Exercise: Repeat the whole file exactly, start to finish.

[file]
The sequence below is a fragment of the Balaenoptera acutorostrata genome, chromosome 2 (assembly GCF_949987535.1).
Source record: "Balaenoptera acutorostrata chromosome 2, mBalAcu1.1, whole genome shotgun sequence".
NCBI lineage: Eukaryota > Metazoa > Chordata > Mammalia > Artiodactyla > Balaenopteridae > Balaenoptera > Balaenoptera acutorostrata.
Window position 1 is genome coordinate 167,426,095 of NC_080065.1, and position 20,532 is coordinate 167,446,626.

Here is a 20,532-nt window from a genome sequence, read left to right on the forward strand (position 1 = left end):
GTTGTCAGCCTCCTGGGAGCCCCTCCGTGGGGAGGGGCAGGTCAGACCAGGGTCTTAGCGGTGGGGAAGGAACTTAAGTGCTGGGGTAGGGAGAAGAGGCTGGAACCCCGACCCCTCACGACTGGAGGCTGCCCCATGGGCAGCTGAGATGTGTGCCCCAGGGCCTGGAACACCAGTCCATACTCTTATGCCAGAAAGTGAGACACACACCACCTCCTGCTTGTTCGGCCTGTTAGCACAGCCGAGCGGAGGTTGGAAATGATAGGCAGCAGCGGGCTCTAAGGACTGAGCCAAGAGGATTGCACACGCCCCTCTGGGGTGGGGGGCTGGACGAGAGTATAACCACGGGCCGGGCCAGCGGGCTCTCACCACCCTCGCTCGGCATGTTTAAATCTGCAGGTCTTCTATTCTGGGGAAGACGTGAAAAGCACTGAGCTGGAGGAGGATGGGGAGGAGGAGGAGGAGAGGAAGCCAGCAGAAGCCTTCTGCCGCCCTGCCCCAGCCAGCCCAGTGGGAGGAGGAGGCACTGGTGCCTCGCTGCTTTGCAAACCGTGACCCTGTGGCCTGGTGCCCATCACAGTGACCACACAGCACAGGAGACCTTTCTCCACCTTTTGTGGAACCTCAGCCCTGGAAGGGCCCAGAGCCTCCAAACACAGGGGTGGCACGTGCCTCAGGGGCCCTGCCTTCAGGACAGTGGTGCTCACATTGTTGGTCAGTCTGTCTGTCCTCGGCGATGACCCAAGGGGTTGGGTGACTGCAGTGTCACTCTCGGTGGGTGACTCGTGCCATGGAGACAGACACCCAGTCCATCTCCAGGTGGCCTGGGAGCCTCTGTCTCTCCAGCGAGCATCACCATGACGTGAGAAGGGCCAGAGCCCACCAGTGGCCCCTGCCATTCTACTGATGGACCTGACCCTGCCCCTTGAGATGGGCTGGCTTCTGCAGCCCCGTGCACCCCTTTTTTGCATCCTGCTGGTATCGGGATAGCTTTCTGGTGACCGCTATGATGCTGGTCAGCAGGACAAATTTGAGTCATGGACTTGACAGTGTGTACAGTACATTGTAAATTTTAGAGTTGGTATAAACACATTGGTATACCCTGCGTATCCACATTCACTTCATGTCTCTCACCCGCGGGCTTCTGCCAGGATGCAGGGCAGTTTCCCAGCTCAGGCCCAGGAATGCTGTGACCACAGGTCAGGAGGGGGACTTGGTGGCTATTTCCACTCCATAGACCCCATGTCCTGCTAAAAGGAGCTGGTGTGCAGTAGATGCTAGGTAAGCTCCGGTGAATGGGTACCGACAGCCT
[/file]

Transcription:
The sequence below is a fragment of the Balaenoptera acutorostrata genome, chromosome 2 (assembly GCF_949987535.1).
Source record: "Balaenoptera acutorostrata chromosome 2, mBalAcu1.1, whole genome shotgun sequence".
NCBI lineage: Eukaryota > Metazoa > Chordata > Mammalia > Artiodactyla > Balaenopteridae > Balaenoptera > Balaenoptera acutorostrata.
Window position 1 is genome coordinate 167,426,095 of NC_080065.1, and position 20,532 is coordinate 167,446,626.

Here is a 20,532-nt window from a genome sequence, read left to right on the forward strand (position 1 = left end):
GTTGTCAGCCTCCTGGGAGCCCCTCCGTGGGGAGGGGCAGGTCAGACCAGGGTCTTAGCGGTGGGGAAGGAACTTAAGTGCTGGGGTAGGGAGAAGAGGCTGGAACCCCGACCCCTCACGACTGGAGGCTGCCCCATGGGCAGCTGAGATGTGTGCCCCAGGGCCTGGAACACCAGTCCATACTCTTATGCCAGAAAGTGAGACACACACCACCTCCTGCTTGTTCGGCCTGTTAGCACAGCCGAGCGGAGGTTGGAAATGATAGGCAGCAGCGGGCTCTAAGGACTGAGCCAAGAGGATTGCACACGCCCCTCTGGGGTGGGGGGCTGGACGAGAGTATAACCACGGGCCGGGCCAGCGGGCTCTCACCACCCTCGCTCGGCATGTTTAAATCTGCAGGTCTTCTATTCTGGGGAAGACGTGAAAAGCACTGAGCTGGAGGAGGATGGGGAGGAGGAGGAGGAGAGGAAGCCAGCAGAAGCCTTCTGCCGCCCTGCCCCAGCCAGCCCAGTGGGAGGAGGAGGCACTGGTGCCTCGCTGCTTTGCAAACCGTGACCCTGTGGCCTGGTGCCCATCACAGTGACCACACAGCACAGGAGACCTTTCTCCACCTTTTGTGGAACCTCAGCCCTGGAAGGGCCCAGAGCCTCCAAACACAGGGGTGGCACGTGCCTCAGGGGCCCTGCCTTCAGGACAGTGGTGCTCACATTGTTGGTCAGTCTGTCTGTCCTCGGCGATGACCCAAGGGGTTGGGTGACTGCAGTGTCACTCTCGGTGGGTGACTCGTGCCATGGAGACAGACACCCAGTCCATCTCCAGGTGGCCTGGGAGCCTCTGTCTCTCCAGCGAGCATCACCATGACGTGAGAAGGGCCAGAGCCCACCAGTGGCCCCTGCCATTCTACTGATGGACCTGACCCTGCCCCTTGAGATGGGCTGGCTTCTGCAGCCCCGTGCACCCCTTTTTTGCATCCTGCTGGTATCGGGATAGCTTTCTGGTGACCGCTATGATGCTGGTCAGCAGGACAAATTTGAGTCATGGACTTGACAGTGTGTACAGTACATTGTAAATTTTAGAGTTGGTATAAACACATTGGTATACCCTGCGTATCCACATTCACTTCATGTCTCTCACCCGCGGGCTTCTGCCAGGATGCAGGGCAGTTTCCCAGCTCAGGCCCAGGAATGCTGTGACCACAGGTCAGGAGGGGGACTTGGTGGCTATTTCCACTCCATAGACCCCATGTCCTGCTAAAAGGAGCTGGTGTGCAGTAGATGCTAGGTAAGCTCCGGTGAATGGGTACCGACAGCCT